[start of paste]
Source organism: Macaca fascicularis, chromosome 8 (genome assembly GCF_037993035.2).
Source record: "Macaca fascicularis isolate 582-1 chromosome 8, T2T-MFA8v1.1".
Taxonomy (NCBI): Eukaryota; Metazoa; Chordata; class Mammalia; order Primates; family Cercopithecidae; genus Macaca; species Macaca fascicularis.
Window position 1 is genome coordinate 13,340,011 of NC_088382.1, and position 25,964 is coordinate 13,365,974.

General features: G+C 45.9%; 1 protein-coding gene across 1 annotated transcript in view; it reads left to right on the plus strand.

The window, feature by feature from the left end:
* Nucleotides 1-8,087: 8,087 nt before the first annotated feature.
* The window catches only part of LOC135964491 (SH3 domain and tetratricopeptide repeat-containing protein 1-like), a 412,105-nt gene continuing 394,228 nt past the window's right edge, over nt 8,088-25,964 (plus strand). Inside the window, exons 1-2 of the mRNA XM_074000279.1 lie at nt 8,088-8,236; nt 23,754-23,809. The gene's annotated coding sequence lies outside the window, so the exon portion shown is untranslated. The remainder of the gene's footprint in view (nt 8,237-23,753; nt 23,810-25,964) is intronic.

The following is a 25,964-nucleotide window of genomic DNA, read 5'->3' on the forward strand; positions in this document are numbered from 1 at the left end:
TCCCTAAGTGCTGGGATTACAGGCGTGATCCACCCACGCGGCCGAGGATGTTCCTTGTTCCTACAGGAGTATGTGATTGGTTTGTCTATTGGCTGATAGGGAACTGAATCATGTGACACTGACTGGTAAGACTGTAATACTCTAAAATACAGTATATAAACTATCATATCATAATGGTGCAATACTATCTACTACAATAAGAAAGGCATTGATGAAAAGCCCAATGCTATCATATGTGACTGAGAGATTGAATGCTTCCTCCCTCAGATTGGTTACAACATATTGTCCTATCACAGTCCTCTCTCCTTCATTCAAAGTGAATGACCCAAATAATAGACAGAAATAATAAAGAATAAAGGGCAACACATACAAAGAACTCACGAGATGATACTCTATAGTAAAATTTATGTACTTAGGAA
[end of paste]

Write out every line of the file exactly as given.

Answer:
Source organism: Macaca fascicularis, chromosome 8 (genome assembly GCF_037993035.2).
Source record: "Macaca fascicularis isolate 582-1 chromosome 8, T2T-MFA8v1.1".
Taxonomy (NCBI): Eukaryota; Metazoa; Chordata; class Mammalia; order Primates; family Cercopithecidae; genus Macaca; species Macaca fascicularis.
Window position 1 is genome coordinate 13,340,011 of NC_088382.1, and position 25,964 is coordinate 13,365,974.

General features: G+C 45.9%; 1 protein-coding gene across 1 annotated transcript in view; it reads left to right on the plus strand.

The window, feature by feature from the left end:
* Nucleotides 1-8,087: 8,087 nt before the first annotated feature.
* The window catches only part of LOC135964491 (SH3 domain and tetratricopeptide repeat-containing protein 1-like), a 412,105-nt gene continuing 394,228 nt past the window's right edge, over nt 8,088-25,964 (plus strand). Inside the window, exons 1-2 of the mRNA XM_074000279.1 lie at nt 8,088-8,236; nt 23,754-23,809. The gene's annotated coding sequence lies outside the window, so the exon portion shown is untranslated. The remainder of the gene's footprint in view (nt 8,237-23,753; nt 23,810-25,964) is intronic.

The following is a 25,964-nucleotide window of genomic DNA, read 5'->3' on the forward strand; positions in this document are numbered from 1 at the left end:
TCCCTAAGTGCTGGGATTACAGGCGTGATCCACCCACGCGGCCGAGGATGTTCCTTGTTCCTACAGGAGTATGTGATTGGTTTGTCTATTGGCTGATAGGGAACTGAATCATGTGACACTGACTGGTAAGACTGTAATACTCTAAAATACAGTATATAAACTATCATATCATAATGGTGCAATACTATCTACTACAATAAGAAAGGCATTGATGAAAAGCCCAATGCTATCATATGTGACTGAGAGATTGAATGCTTCCTCCCTCAGATTGGTTACAACATATTGTCCTATCACAGTCCTCTCTCCTTCATTCAAAGTGAATGACCCAAATAATAGACAGAAATAATAAAGAATAAAGGGCAACACATACAAAGAACTCACGAGATGATACTCTATAGTAAAATTTATGTACTTAGGAA